Neil Partrick, editor and main contributor to Saudi Arabian Foreign Policy: Conflict & Cooperation (IB Tauris, 2016). Follow him on Twitter @neilpartrick.

The crisis at the heart of the GCC is encapsulated by the blunt attempt to curtail Qatari independence. Led by Saudi Arabia and the UAE, with Bahrain along for the ride, this development represents the total failure of the Gulf Union project. Under King Abdullah bin Abdulaziz Al Saud, integration was by rhetorical assertion, but de facto Saudi ruler Mohammed bin Salman has an actionable strategy: turn your foreign policy on its head or we will snuff out your economy and your independence. Even more disturbingly, Deputy Crown Prince Mohammed bin Salman and Emirati Crown Prince Mohammed bin Zayed have been encouraged in this reckless gambit by a hapless U.S. Middle East policy based on ill-informed notions of its own interests and those of its Gulf allies.

The Qataris are refusing to define the Muslim Brotherhood (MB) as the root of all regional terrorism or to define Iran as their greatest security threat. This is because the MB isn’t, Iran isn’t, and, from where Qatar sits, claiming this would be irrational. While the Qataris have created enemies in the GCC, Al-Jazeera is old news and Qatar’s backing of Islamist militants in Syria has been downsized in favor of a Saudi monopoly on that role. Inviting Turkey, a fellow MB admirer, to install a few troops in Doha angered the Saudis and Emiratis, but it hardly compares to the military platforms that the Qataris, Saudis, and Emiratis all give the United States. In the last Qatar-related intra-GCC crisis in 2014, Doha got itself off the hook by exiling some MB figures and promising to tone down sympathetic Al-Jazeera coverage. This time, some senior Hamas figures have already been sent to Turkey or told they cannot set up home in Qatar. However, these measures are not enough for a new Saudi approach that accepts no deviation among the rest of the GCC.

Faced with a Saudi-led squeeze, the Qataris paradoxically have been obliged to extend their relations with Iran, as its airspace and port facilities are now crucial for access to the outside world. Qatari Foreign Minister Sheikh Mohammed bin Abdulrahman Al Thani just visited Russia, and Moscow seems assured that Qatar will maintain its investment in Russian energy giant Rosneft. Absurdly, the Saudis and Emiratis may welcome these developments, which might encourage the United States to shut down the regional military command center at al-Udeid in Qatar.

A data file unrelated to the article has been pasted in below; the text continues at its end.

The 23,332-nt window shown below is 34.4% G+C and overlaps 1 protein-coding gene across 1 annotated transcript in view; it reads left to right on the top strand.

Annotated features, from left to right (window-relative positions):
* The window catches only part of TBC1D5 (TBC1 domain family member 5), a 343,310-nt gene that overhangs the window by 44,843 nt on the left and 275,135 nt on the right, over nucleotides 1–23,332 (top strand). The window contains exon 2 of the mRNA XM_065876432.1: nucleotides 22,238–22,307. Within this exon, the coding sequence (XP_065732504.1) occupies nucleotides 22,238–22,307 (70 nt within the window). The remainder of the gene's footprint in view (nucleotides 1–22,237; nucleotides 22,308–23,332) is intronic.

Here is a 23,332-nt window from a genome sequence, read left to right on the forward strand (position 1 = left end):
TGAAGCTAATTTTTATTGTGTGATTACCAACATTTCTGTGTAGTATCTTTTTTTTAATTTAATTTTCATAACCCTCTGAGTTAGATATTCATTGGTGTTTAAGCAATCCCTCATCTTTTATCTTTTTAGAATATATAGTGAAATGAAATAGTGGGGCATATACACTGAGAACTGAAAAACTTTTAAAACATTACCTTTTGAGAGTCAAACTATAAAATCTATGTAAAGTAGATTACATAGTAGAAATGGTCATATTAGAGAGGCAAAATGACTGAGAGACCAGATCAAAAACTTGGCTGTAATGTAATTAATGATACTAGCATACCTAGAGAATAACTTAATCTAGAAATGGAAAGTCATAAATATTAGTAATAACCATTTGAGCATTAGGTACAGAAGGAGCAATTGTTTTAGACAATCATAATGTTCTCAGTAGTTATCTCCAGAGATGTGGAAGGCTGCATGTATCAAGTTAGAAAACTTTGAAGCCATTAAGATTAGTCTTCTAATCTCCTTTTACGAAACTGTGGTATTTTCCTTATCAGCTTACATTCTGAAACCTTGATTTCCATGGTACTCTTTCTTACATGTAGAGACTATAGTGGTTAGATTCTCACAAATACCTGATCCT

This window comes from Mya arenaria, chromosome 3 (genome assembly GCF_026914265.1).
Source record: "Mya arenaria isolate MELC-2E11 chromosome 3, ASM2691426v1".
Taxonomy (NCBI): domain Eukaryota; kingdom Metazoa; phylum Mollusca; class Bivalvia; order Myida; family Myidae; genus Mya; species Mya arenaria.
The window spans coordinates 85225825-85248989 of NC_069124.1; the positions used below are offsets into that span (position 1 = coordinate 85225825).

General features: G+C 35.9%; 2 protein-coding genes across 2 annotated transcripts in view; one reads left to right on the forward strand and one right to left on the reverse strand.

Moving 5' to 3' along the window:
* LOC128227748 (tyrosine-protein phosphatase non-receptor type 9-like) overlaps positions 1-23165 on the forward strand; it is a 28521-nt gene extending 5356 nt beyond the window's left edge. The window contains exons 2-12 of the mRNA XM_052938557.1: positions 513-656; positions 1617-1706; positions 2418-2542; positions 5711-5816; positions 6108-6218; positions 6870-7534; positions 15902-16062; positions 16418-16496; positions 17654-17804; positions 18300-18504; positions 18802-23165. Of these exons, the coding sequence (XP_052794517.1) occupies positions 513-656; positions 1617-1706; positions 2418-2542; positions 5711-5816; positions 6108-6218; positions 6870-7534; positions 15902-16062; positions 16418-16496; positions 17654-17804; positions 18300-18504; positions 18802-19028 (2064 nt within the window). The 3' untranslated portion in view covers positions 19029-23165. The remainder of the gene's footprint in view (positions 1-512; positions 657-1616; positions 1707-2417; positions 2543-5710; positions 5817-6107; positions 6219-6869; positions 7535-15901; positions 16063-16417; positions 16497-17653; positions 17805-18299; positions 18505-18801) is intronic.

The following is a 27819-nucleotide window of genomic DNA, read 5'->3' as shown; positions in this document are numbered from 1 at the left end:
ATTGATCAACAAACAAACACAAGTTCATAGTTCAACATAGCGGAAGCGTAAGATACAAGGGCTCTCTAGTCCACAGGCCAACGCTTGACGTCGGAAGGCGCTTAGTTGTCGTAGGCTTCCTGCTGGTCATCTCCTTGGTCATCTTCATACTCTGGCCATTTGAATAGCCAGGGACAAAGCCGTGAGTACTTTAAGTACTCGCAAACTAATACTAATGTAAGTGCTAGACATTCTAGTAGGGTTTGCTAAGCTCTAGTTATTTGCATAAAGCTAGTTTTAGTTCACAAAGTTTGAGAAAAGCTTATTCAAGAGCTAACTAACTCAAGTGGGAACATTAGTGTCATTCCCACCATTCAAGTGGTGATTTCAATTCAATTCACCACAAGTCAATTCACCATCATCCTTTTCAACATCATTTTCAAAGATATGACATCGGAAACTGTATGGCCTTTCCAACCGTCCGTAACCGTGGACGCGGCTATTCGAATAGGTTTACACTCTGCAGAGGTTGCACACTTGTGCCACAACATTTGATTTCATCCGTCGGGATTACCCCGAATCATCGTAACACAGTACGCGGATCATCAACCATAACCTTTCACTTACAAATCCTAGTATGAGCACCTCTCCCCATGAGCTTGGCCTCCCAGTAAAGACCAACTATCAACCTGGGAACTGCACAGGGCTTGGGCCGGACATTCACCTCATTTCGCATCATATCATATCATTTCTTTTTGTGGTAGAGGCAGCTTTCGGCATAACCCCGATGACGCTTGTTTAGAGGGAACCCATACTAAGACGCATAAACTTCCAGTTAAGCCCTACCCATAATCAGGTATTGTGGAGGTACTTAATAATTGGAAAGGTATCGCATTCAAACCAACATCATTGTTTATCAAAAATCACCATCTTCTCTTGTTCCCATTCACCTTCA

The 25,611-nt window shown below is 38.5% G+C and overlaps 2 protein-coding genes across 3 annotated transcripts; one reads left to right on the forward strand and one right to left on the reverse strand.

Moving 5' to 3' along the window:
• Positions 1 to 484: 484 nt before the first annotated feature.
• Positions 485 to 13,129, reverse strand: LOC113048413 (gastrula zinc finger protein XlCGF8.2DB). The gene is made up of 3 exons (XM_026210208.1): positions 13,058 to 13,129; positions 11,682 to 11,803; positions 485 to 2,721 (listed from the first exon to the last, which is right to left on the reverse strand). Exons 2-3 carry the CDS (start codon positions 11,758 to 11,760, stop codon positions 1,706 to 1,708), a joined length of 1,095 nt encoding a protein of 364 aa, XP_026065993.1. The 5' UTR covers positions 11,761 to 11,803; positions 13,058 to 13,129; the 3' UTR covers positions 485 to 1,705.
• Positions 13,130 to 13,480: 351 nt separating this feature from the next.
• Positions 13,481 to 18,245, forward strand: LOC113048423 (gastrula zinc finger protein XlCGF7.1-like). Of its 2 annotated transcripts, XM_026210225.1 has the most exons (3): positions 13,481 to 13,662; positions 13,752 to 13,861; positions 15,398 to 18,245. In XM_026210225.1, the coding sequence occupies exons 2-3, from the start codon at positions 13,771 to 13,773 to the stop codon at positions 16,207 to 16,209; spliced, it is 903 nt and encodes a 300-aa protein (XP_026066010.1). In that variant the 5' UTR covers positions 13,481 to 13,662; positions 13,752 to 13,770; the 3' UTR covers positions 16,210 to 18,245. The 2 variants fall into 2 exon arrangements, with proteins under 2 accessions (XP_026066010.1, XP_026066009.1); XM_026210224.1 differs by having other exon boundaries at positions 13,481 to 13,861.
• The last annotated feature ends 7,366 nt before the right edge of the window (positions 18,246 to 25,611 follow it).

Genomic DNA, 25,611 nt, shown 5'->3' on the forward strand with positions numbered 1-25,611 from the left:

Qatar needs the U.S. base as a continued hedge against Saudi dominance; the United States wants to keep it for fear that, without it, Qatar will become the very thing its neighbors already accuse it of being: a “door” for Iran. What is more, if abandoned by the United States, Qatar could turn the token Turkish troop presence into a garrison and, even worse from the perspective of the U.S. security establishment, the Russians might set up shop too. With Secretary of State Rex Tillerson and others in the U.S. administration aware of the dangers of what the president unleashed in the Gulf, the U.S. base near Doha may be the lever that Washington will use to encourage the Qataris to change aspects of their foreign policy.

Before 1990, it was Kuwait that the Saudis tried to boss around and that the United States got paranoid about. Lacking a U.S. base because of Arab nationalist posturing, Kuwait had to shut down its troublesome parliament under Saudi pressure in 1976. Qatar knows that the huge U.S. military facility is what stops the Saudis running its domestic and foreign relations in the same way today. A few leaders within the MB may have to pay the price of keeping it. Yet Qatar probably will not concede much else, and it has some leverage of its own. Should its hand be forced, its importance to regional and global gas access means that its Western friends and the UAE (its biggest Gulf customer) could be made to suffer. Mohammed bin Salman and Mohammed bin Zayed will need to back down substantively to avoid escalating the crisis further. This is a diplomatic challenge that the United States will need to actively get behind so that the Kuwaitis and other would-be mediators have something meaningful to discuss.